Monday, August 29, 2016

I set my calendar by the State Fair

The world always seems to be divided into two kinds of people; this week, it’s those that LOVE state fairs and those that groan and say, “Oh, not that again.” I’m in the first group. Come August, when it dawns on me that the State Fair is imminent, visions of quilt shows, funnel cake, and giant vegetables dance in my head.

In fact, I think the State Fair is a perfect Third Third activity. Every funnel cake or pet rabbit triggers a memory of prior funnel cakes, prior rabbits. They sweeten the whole day, but then you find a magician who’s brand new, and he’s terrific, too.

Judith and I go together. Judith is an especially valued friend, but she was especially valued when we traveled with our two girls: Judith can do rides. I throw up on merry-go-rounds. Judith can do them all, but thank goodness, those days are over. We don’t even enter ride territory any more.

Judith and I walk in the Red Gate and check the time. Every hour on the hour is the quilt show so we have to figure out where we’ll be. The quilt show is mandatory, just like visiting Paul, our friend and bonsai guy.

Right off the bat, this year’s Fair amazed us with the prehistoric mammals exhibit. Woolly Mammoths, Sabre-toothed Cats, the Giant Sloth. New to me: the Terror Crane, a giant Big Bird-type creature set up right next to the herd of tiny horses. According to the signage, the little horses had big brains, and the Diatryma (the crane) may or may not have been carnivorous or herbivorous. Except that the exhibit clearly had the possibly vegetarian bird eating a little horse (despite its big brain). All these prehistoric mammals moved and shook a bit. A New Thing and we hadn’t even been in the Fair ten minutes!
Next Judith and I caught Antwan Towner, “comedy magician and mind reader.” He was great! He’d reach into his shiny silver briefcase, preparing us for the next trick. “Wait till you see this!”
His sleight of hand was wonderful, but it’s his patter that delighted me. And the mind reading. I don’t know how he did it. He couldn’t have replaced a whole audience of kids and parents with his own prearranged confederates. I just don’t get how he did it. You go – tell me!

Sometimes, in the Irwin Building, we talk to the wood folks, sometimes the sewing women, sometimes the spinners. Then sometimes it’s the Demo Derby, sometimes the lumberjack show; this year, it was the Tractor Pull.

It took us years to discover Raven Hall, the “slice-it-dice-it” building. Now we relish the pitches and the gadgets. That’s where I’ve fought off the lotion people, the chaga people, the Noni juice people. But that’s also where I got my favorite Cutco knives, where I check out the new Pampered Chef offerings.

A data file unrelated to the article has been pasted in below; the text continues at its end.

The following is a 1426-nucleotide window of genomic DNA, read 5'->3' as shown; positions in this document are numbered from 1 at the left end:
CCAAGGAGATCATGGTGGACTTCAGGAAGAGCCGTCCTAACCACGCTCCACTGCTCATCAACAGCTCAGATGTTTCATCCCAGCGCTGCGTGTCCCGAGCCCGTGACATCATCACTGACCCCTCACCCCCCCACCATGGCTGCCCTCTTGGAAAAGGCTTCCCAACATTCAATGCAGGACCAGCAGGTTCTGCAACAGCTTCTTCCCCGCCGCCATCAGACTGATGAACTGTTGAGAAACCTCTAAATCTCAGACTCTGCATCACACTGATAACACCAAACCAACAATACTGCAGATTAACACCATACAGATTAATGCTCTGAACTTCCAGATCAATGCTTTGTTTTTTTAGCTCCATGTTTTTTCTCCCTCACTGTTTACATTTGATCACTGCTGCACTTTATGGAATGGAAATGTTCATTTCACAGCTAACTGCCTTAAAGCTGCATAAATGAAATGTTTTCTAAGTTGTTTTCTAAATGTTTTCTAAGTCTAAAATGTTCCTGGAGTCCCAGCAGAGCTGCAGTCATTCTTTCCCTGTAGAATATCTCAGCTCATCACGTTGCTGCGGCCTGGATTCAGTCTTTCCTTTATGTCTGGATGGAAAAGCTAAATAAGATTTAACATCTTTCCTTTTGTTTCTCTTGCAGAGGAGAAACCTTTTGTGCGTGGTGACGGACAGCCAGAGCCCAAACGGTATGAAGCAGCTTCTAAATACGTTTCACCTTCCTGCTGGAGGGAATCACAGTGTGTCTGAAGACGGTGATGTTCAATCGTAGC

Judith and I have worn a path of memory through the Fair. We head to where Southcentral Foundation usually has a booth; where are they? Where’s the potato chip guy, he’s usually right over here. And was there no Visit Juneau booth or did we miss Pampered Chef? I still miss those Racing Pigs.

This is what life does, too: change, take away some things, give us New Things.

But the Fair always has to give us … Fair Food. First Judith and I get something healthy, like salmon quesadillas. Then it’s The Big Decision: on to the funnel cakes for me and corn fritters for Judith. Then the dipped ice cream. Then….

Every inch of the Fair is a memory: my first visit to the Rat Race when I’d just moved here and I thought Alaska was INSANE; the time infant Sophie fell off a straw bale in the petting zoo and was buried in rabbits; the Kirby vacuum guy who then made a house call; the reptiles that still give me the total creeps. The sauerkraut lesson Judith and I took; my total envy when I first spied the Cabbage Fairies’ outfits. One year, I even told stories on the Colony Stage!
My memories are sweet to me, maybe just lists to you. (What’s on your list?) But we all have our places that stay the same/change over time, those places that have taken root in our lives. Like Thanksgiving Dinner, the State Fair comes back year after year, bringing fond memories, good stories … and turkey legs.

1 comment:

  1. Oysters. Tamales. Cookies. How do we make it home with our stomachs intact?


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